3 Things Investors Can Expect This Earnings Season

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SPY – Today’s featured article covers 3 Things Investors Can Expect This Earnings Season. Continue reading to find out all the details.

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Earnings season is upon us once again. But with the market now 14% historically overvalued, and at high pullback/correction risk, there are three crucial things investors need to know about the final earnings season for 2019.

That’s both to avoid costly mistakes and to potentially profit from the wild swings in stock prices that are likely to be coming in the next few weeks.

1. Earnings Expectations Are Very Low, So Most Companies Will Beat Expectations

This is what FactSet is reporting is the consensus expectations for Q4 2019 earnings.

-2% YoY growth for the entire market hides massive losses for certain sectors, who have very low expectations to clear. 20 companies have actually reported already and 84% of them have beaten EPS expectations and 74% sales forecasts.

Analysts always cut expectations over time, which is why over the past 10 years 72% of companies have beaten earnings expectations. You can see that trend with the 2020 and 2021 analyst consensus forecasts which show strong EPS growth this year and next, but that steadily fall over time.

In 2020 the same sectors hit hardest by the trade conflict in 2019, particularly energy, industrials, and basic materials, are expected to post the strongest growth.

2021 is expected to be another strong growth year, likely due to expectations that the US/China trade conflict will end in late 2020 or early 2021. The defensive sectors, such as REITs, utilities, and consumer staples, are expected to once more lag faster growth sectors like technology and consumer discretionary in the coming two years.

What implications are there for stocks in the short-term if more companies than usual beat expectations?

2. Stocks Might Continue Rising In The Coming Weeks If We Avoid Bad Trade/Geopolitical News

Stocks are currently melting up, with the S&P 500, Nasdaq, and Dow up 15%, 18% and 12% in just the past four months.

            Stocks Since Last Trade Freakout Ended 

(Source: Ycharts)

Stocks have barely had any dips since easing recession fears and phase one trade deal euphoria began a low volatility steady march higher.

(Source: Brian Gilmartin)

Unfortunately, that means that stocks are trading at 18.4 to 18.5 forward earnings, depending on whether you use FactSet’s optimistic 9.4% growth consensus or Refinitiv’s more modest 3% growth estimate.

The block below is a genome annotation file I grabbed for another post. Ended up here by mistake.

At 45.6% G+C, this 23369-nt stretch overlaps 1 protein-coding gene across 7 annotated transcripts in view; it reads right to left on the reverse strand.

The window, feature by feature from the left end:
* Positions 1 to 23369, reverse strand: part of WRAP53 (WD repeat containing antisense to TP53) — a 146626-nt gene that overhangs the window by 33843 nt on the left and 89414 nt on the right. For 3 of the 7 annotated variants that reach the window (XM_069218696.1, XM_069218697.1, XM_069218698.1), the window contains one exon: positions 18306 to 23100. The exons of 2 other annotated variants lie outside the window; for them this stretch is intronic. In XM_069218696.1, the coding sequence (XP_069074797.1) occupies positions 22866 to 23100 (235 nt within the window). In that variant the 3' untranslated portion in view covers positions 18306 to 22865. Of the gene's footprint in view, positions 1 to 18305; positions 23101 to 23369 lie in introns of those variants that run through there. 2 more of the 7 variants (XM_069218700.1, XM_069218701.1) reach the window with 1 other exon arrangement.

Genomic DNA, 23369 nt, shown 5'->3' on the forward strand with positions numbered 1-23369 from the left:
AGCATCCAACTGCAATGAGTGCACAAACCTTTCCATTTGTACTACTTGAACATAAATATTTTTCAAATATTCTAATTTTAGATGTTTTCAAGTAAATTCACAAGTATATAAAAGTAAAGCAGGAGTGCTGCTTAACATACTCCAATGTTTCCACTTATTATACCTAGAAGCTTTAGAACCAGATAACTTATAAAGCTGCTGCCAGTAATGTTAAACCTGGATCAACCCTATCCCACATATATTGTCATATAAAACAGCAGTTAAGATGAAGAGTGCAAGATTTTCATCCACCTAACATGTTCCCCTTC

3% to 8% EPS growth in 2020 is the likely range, with Goldman and Wells Fargo estimating 5%. 5% to 7% CAGR is the historical EPS growth rate for the S&P 500. However, over the past 20 years, 8% has been achieved thanks to higher-margin and faster-growing tech stocks (and the market cap-weighted nature of the S&P 500).

16.5 to 18.0 is the historical fair value PE for the broader market, over the past 20 years. Those are the historical average market blended PEs during a period when EPS growth ranged from 4% to 11% CAGR.

(Source: F.A.S.T Graphs, FactSet Research)

If we use FactSet’s optimistic 10%, 11% and 6% growth estimates for 2020, 2021 and 2022, respectively, and apply the mid-range historical 17.2 blended PE we can estimate that 5% CAGR total returns are likely over the next three years.

That’s nearly three times less than the 13.6% CAGR returns over the past 10 years, which is likely to disappoint a lot of passive investors who have been spoiled by the first decade in US history without a recession.

(Source: Ploutos)

But there is good news for those who are willing to be “greedy when others are fearful” and understand that historically normal volatility is the best friend of the disciplined investor.

3. Normal Volatility In Individual Stocks/Broader Market Will Create Great Long-Term Profit Opportunities

(Source: imgflip)

Earnings season is a time when even the bluest of blue chips can crash by double-digits.

Dividend Aristocrats Worst Single Day Losses (2009 to April 2019)

(Source: Ploutos)

Most of these peak declines in the legendary dividend aristocrats happen during earnings misses.

Dividend Aristocrats Forward 12-Month Total Returns Following Double-Digit Single Day Declines (2010 to April 2019)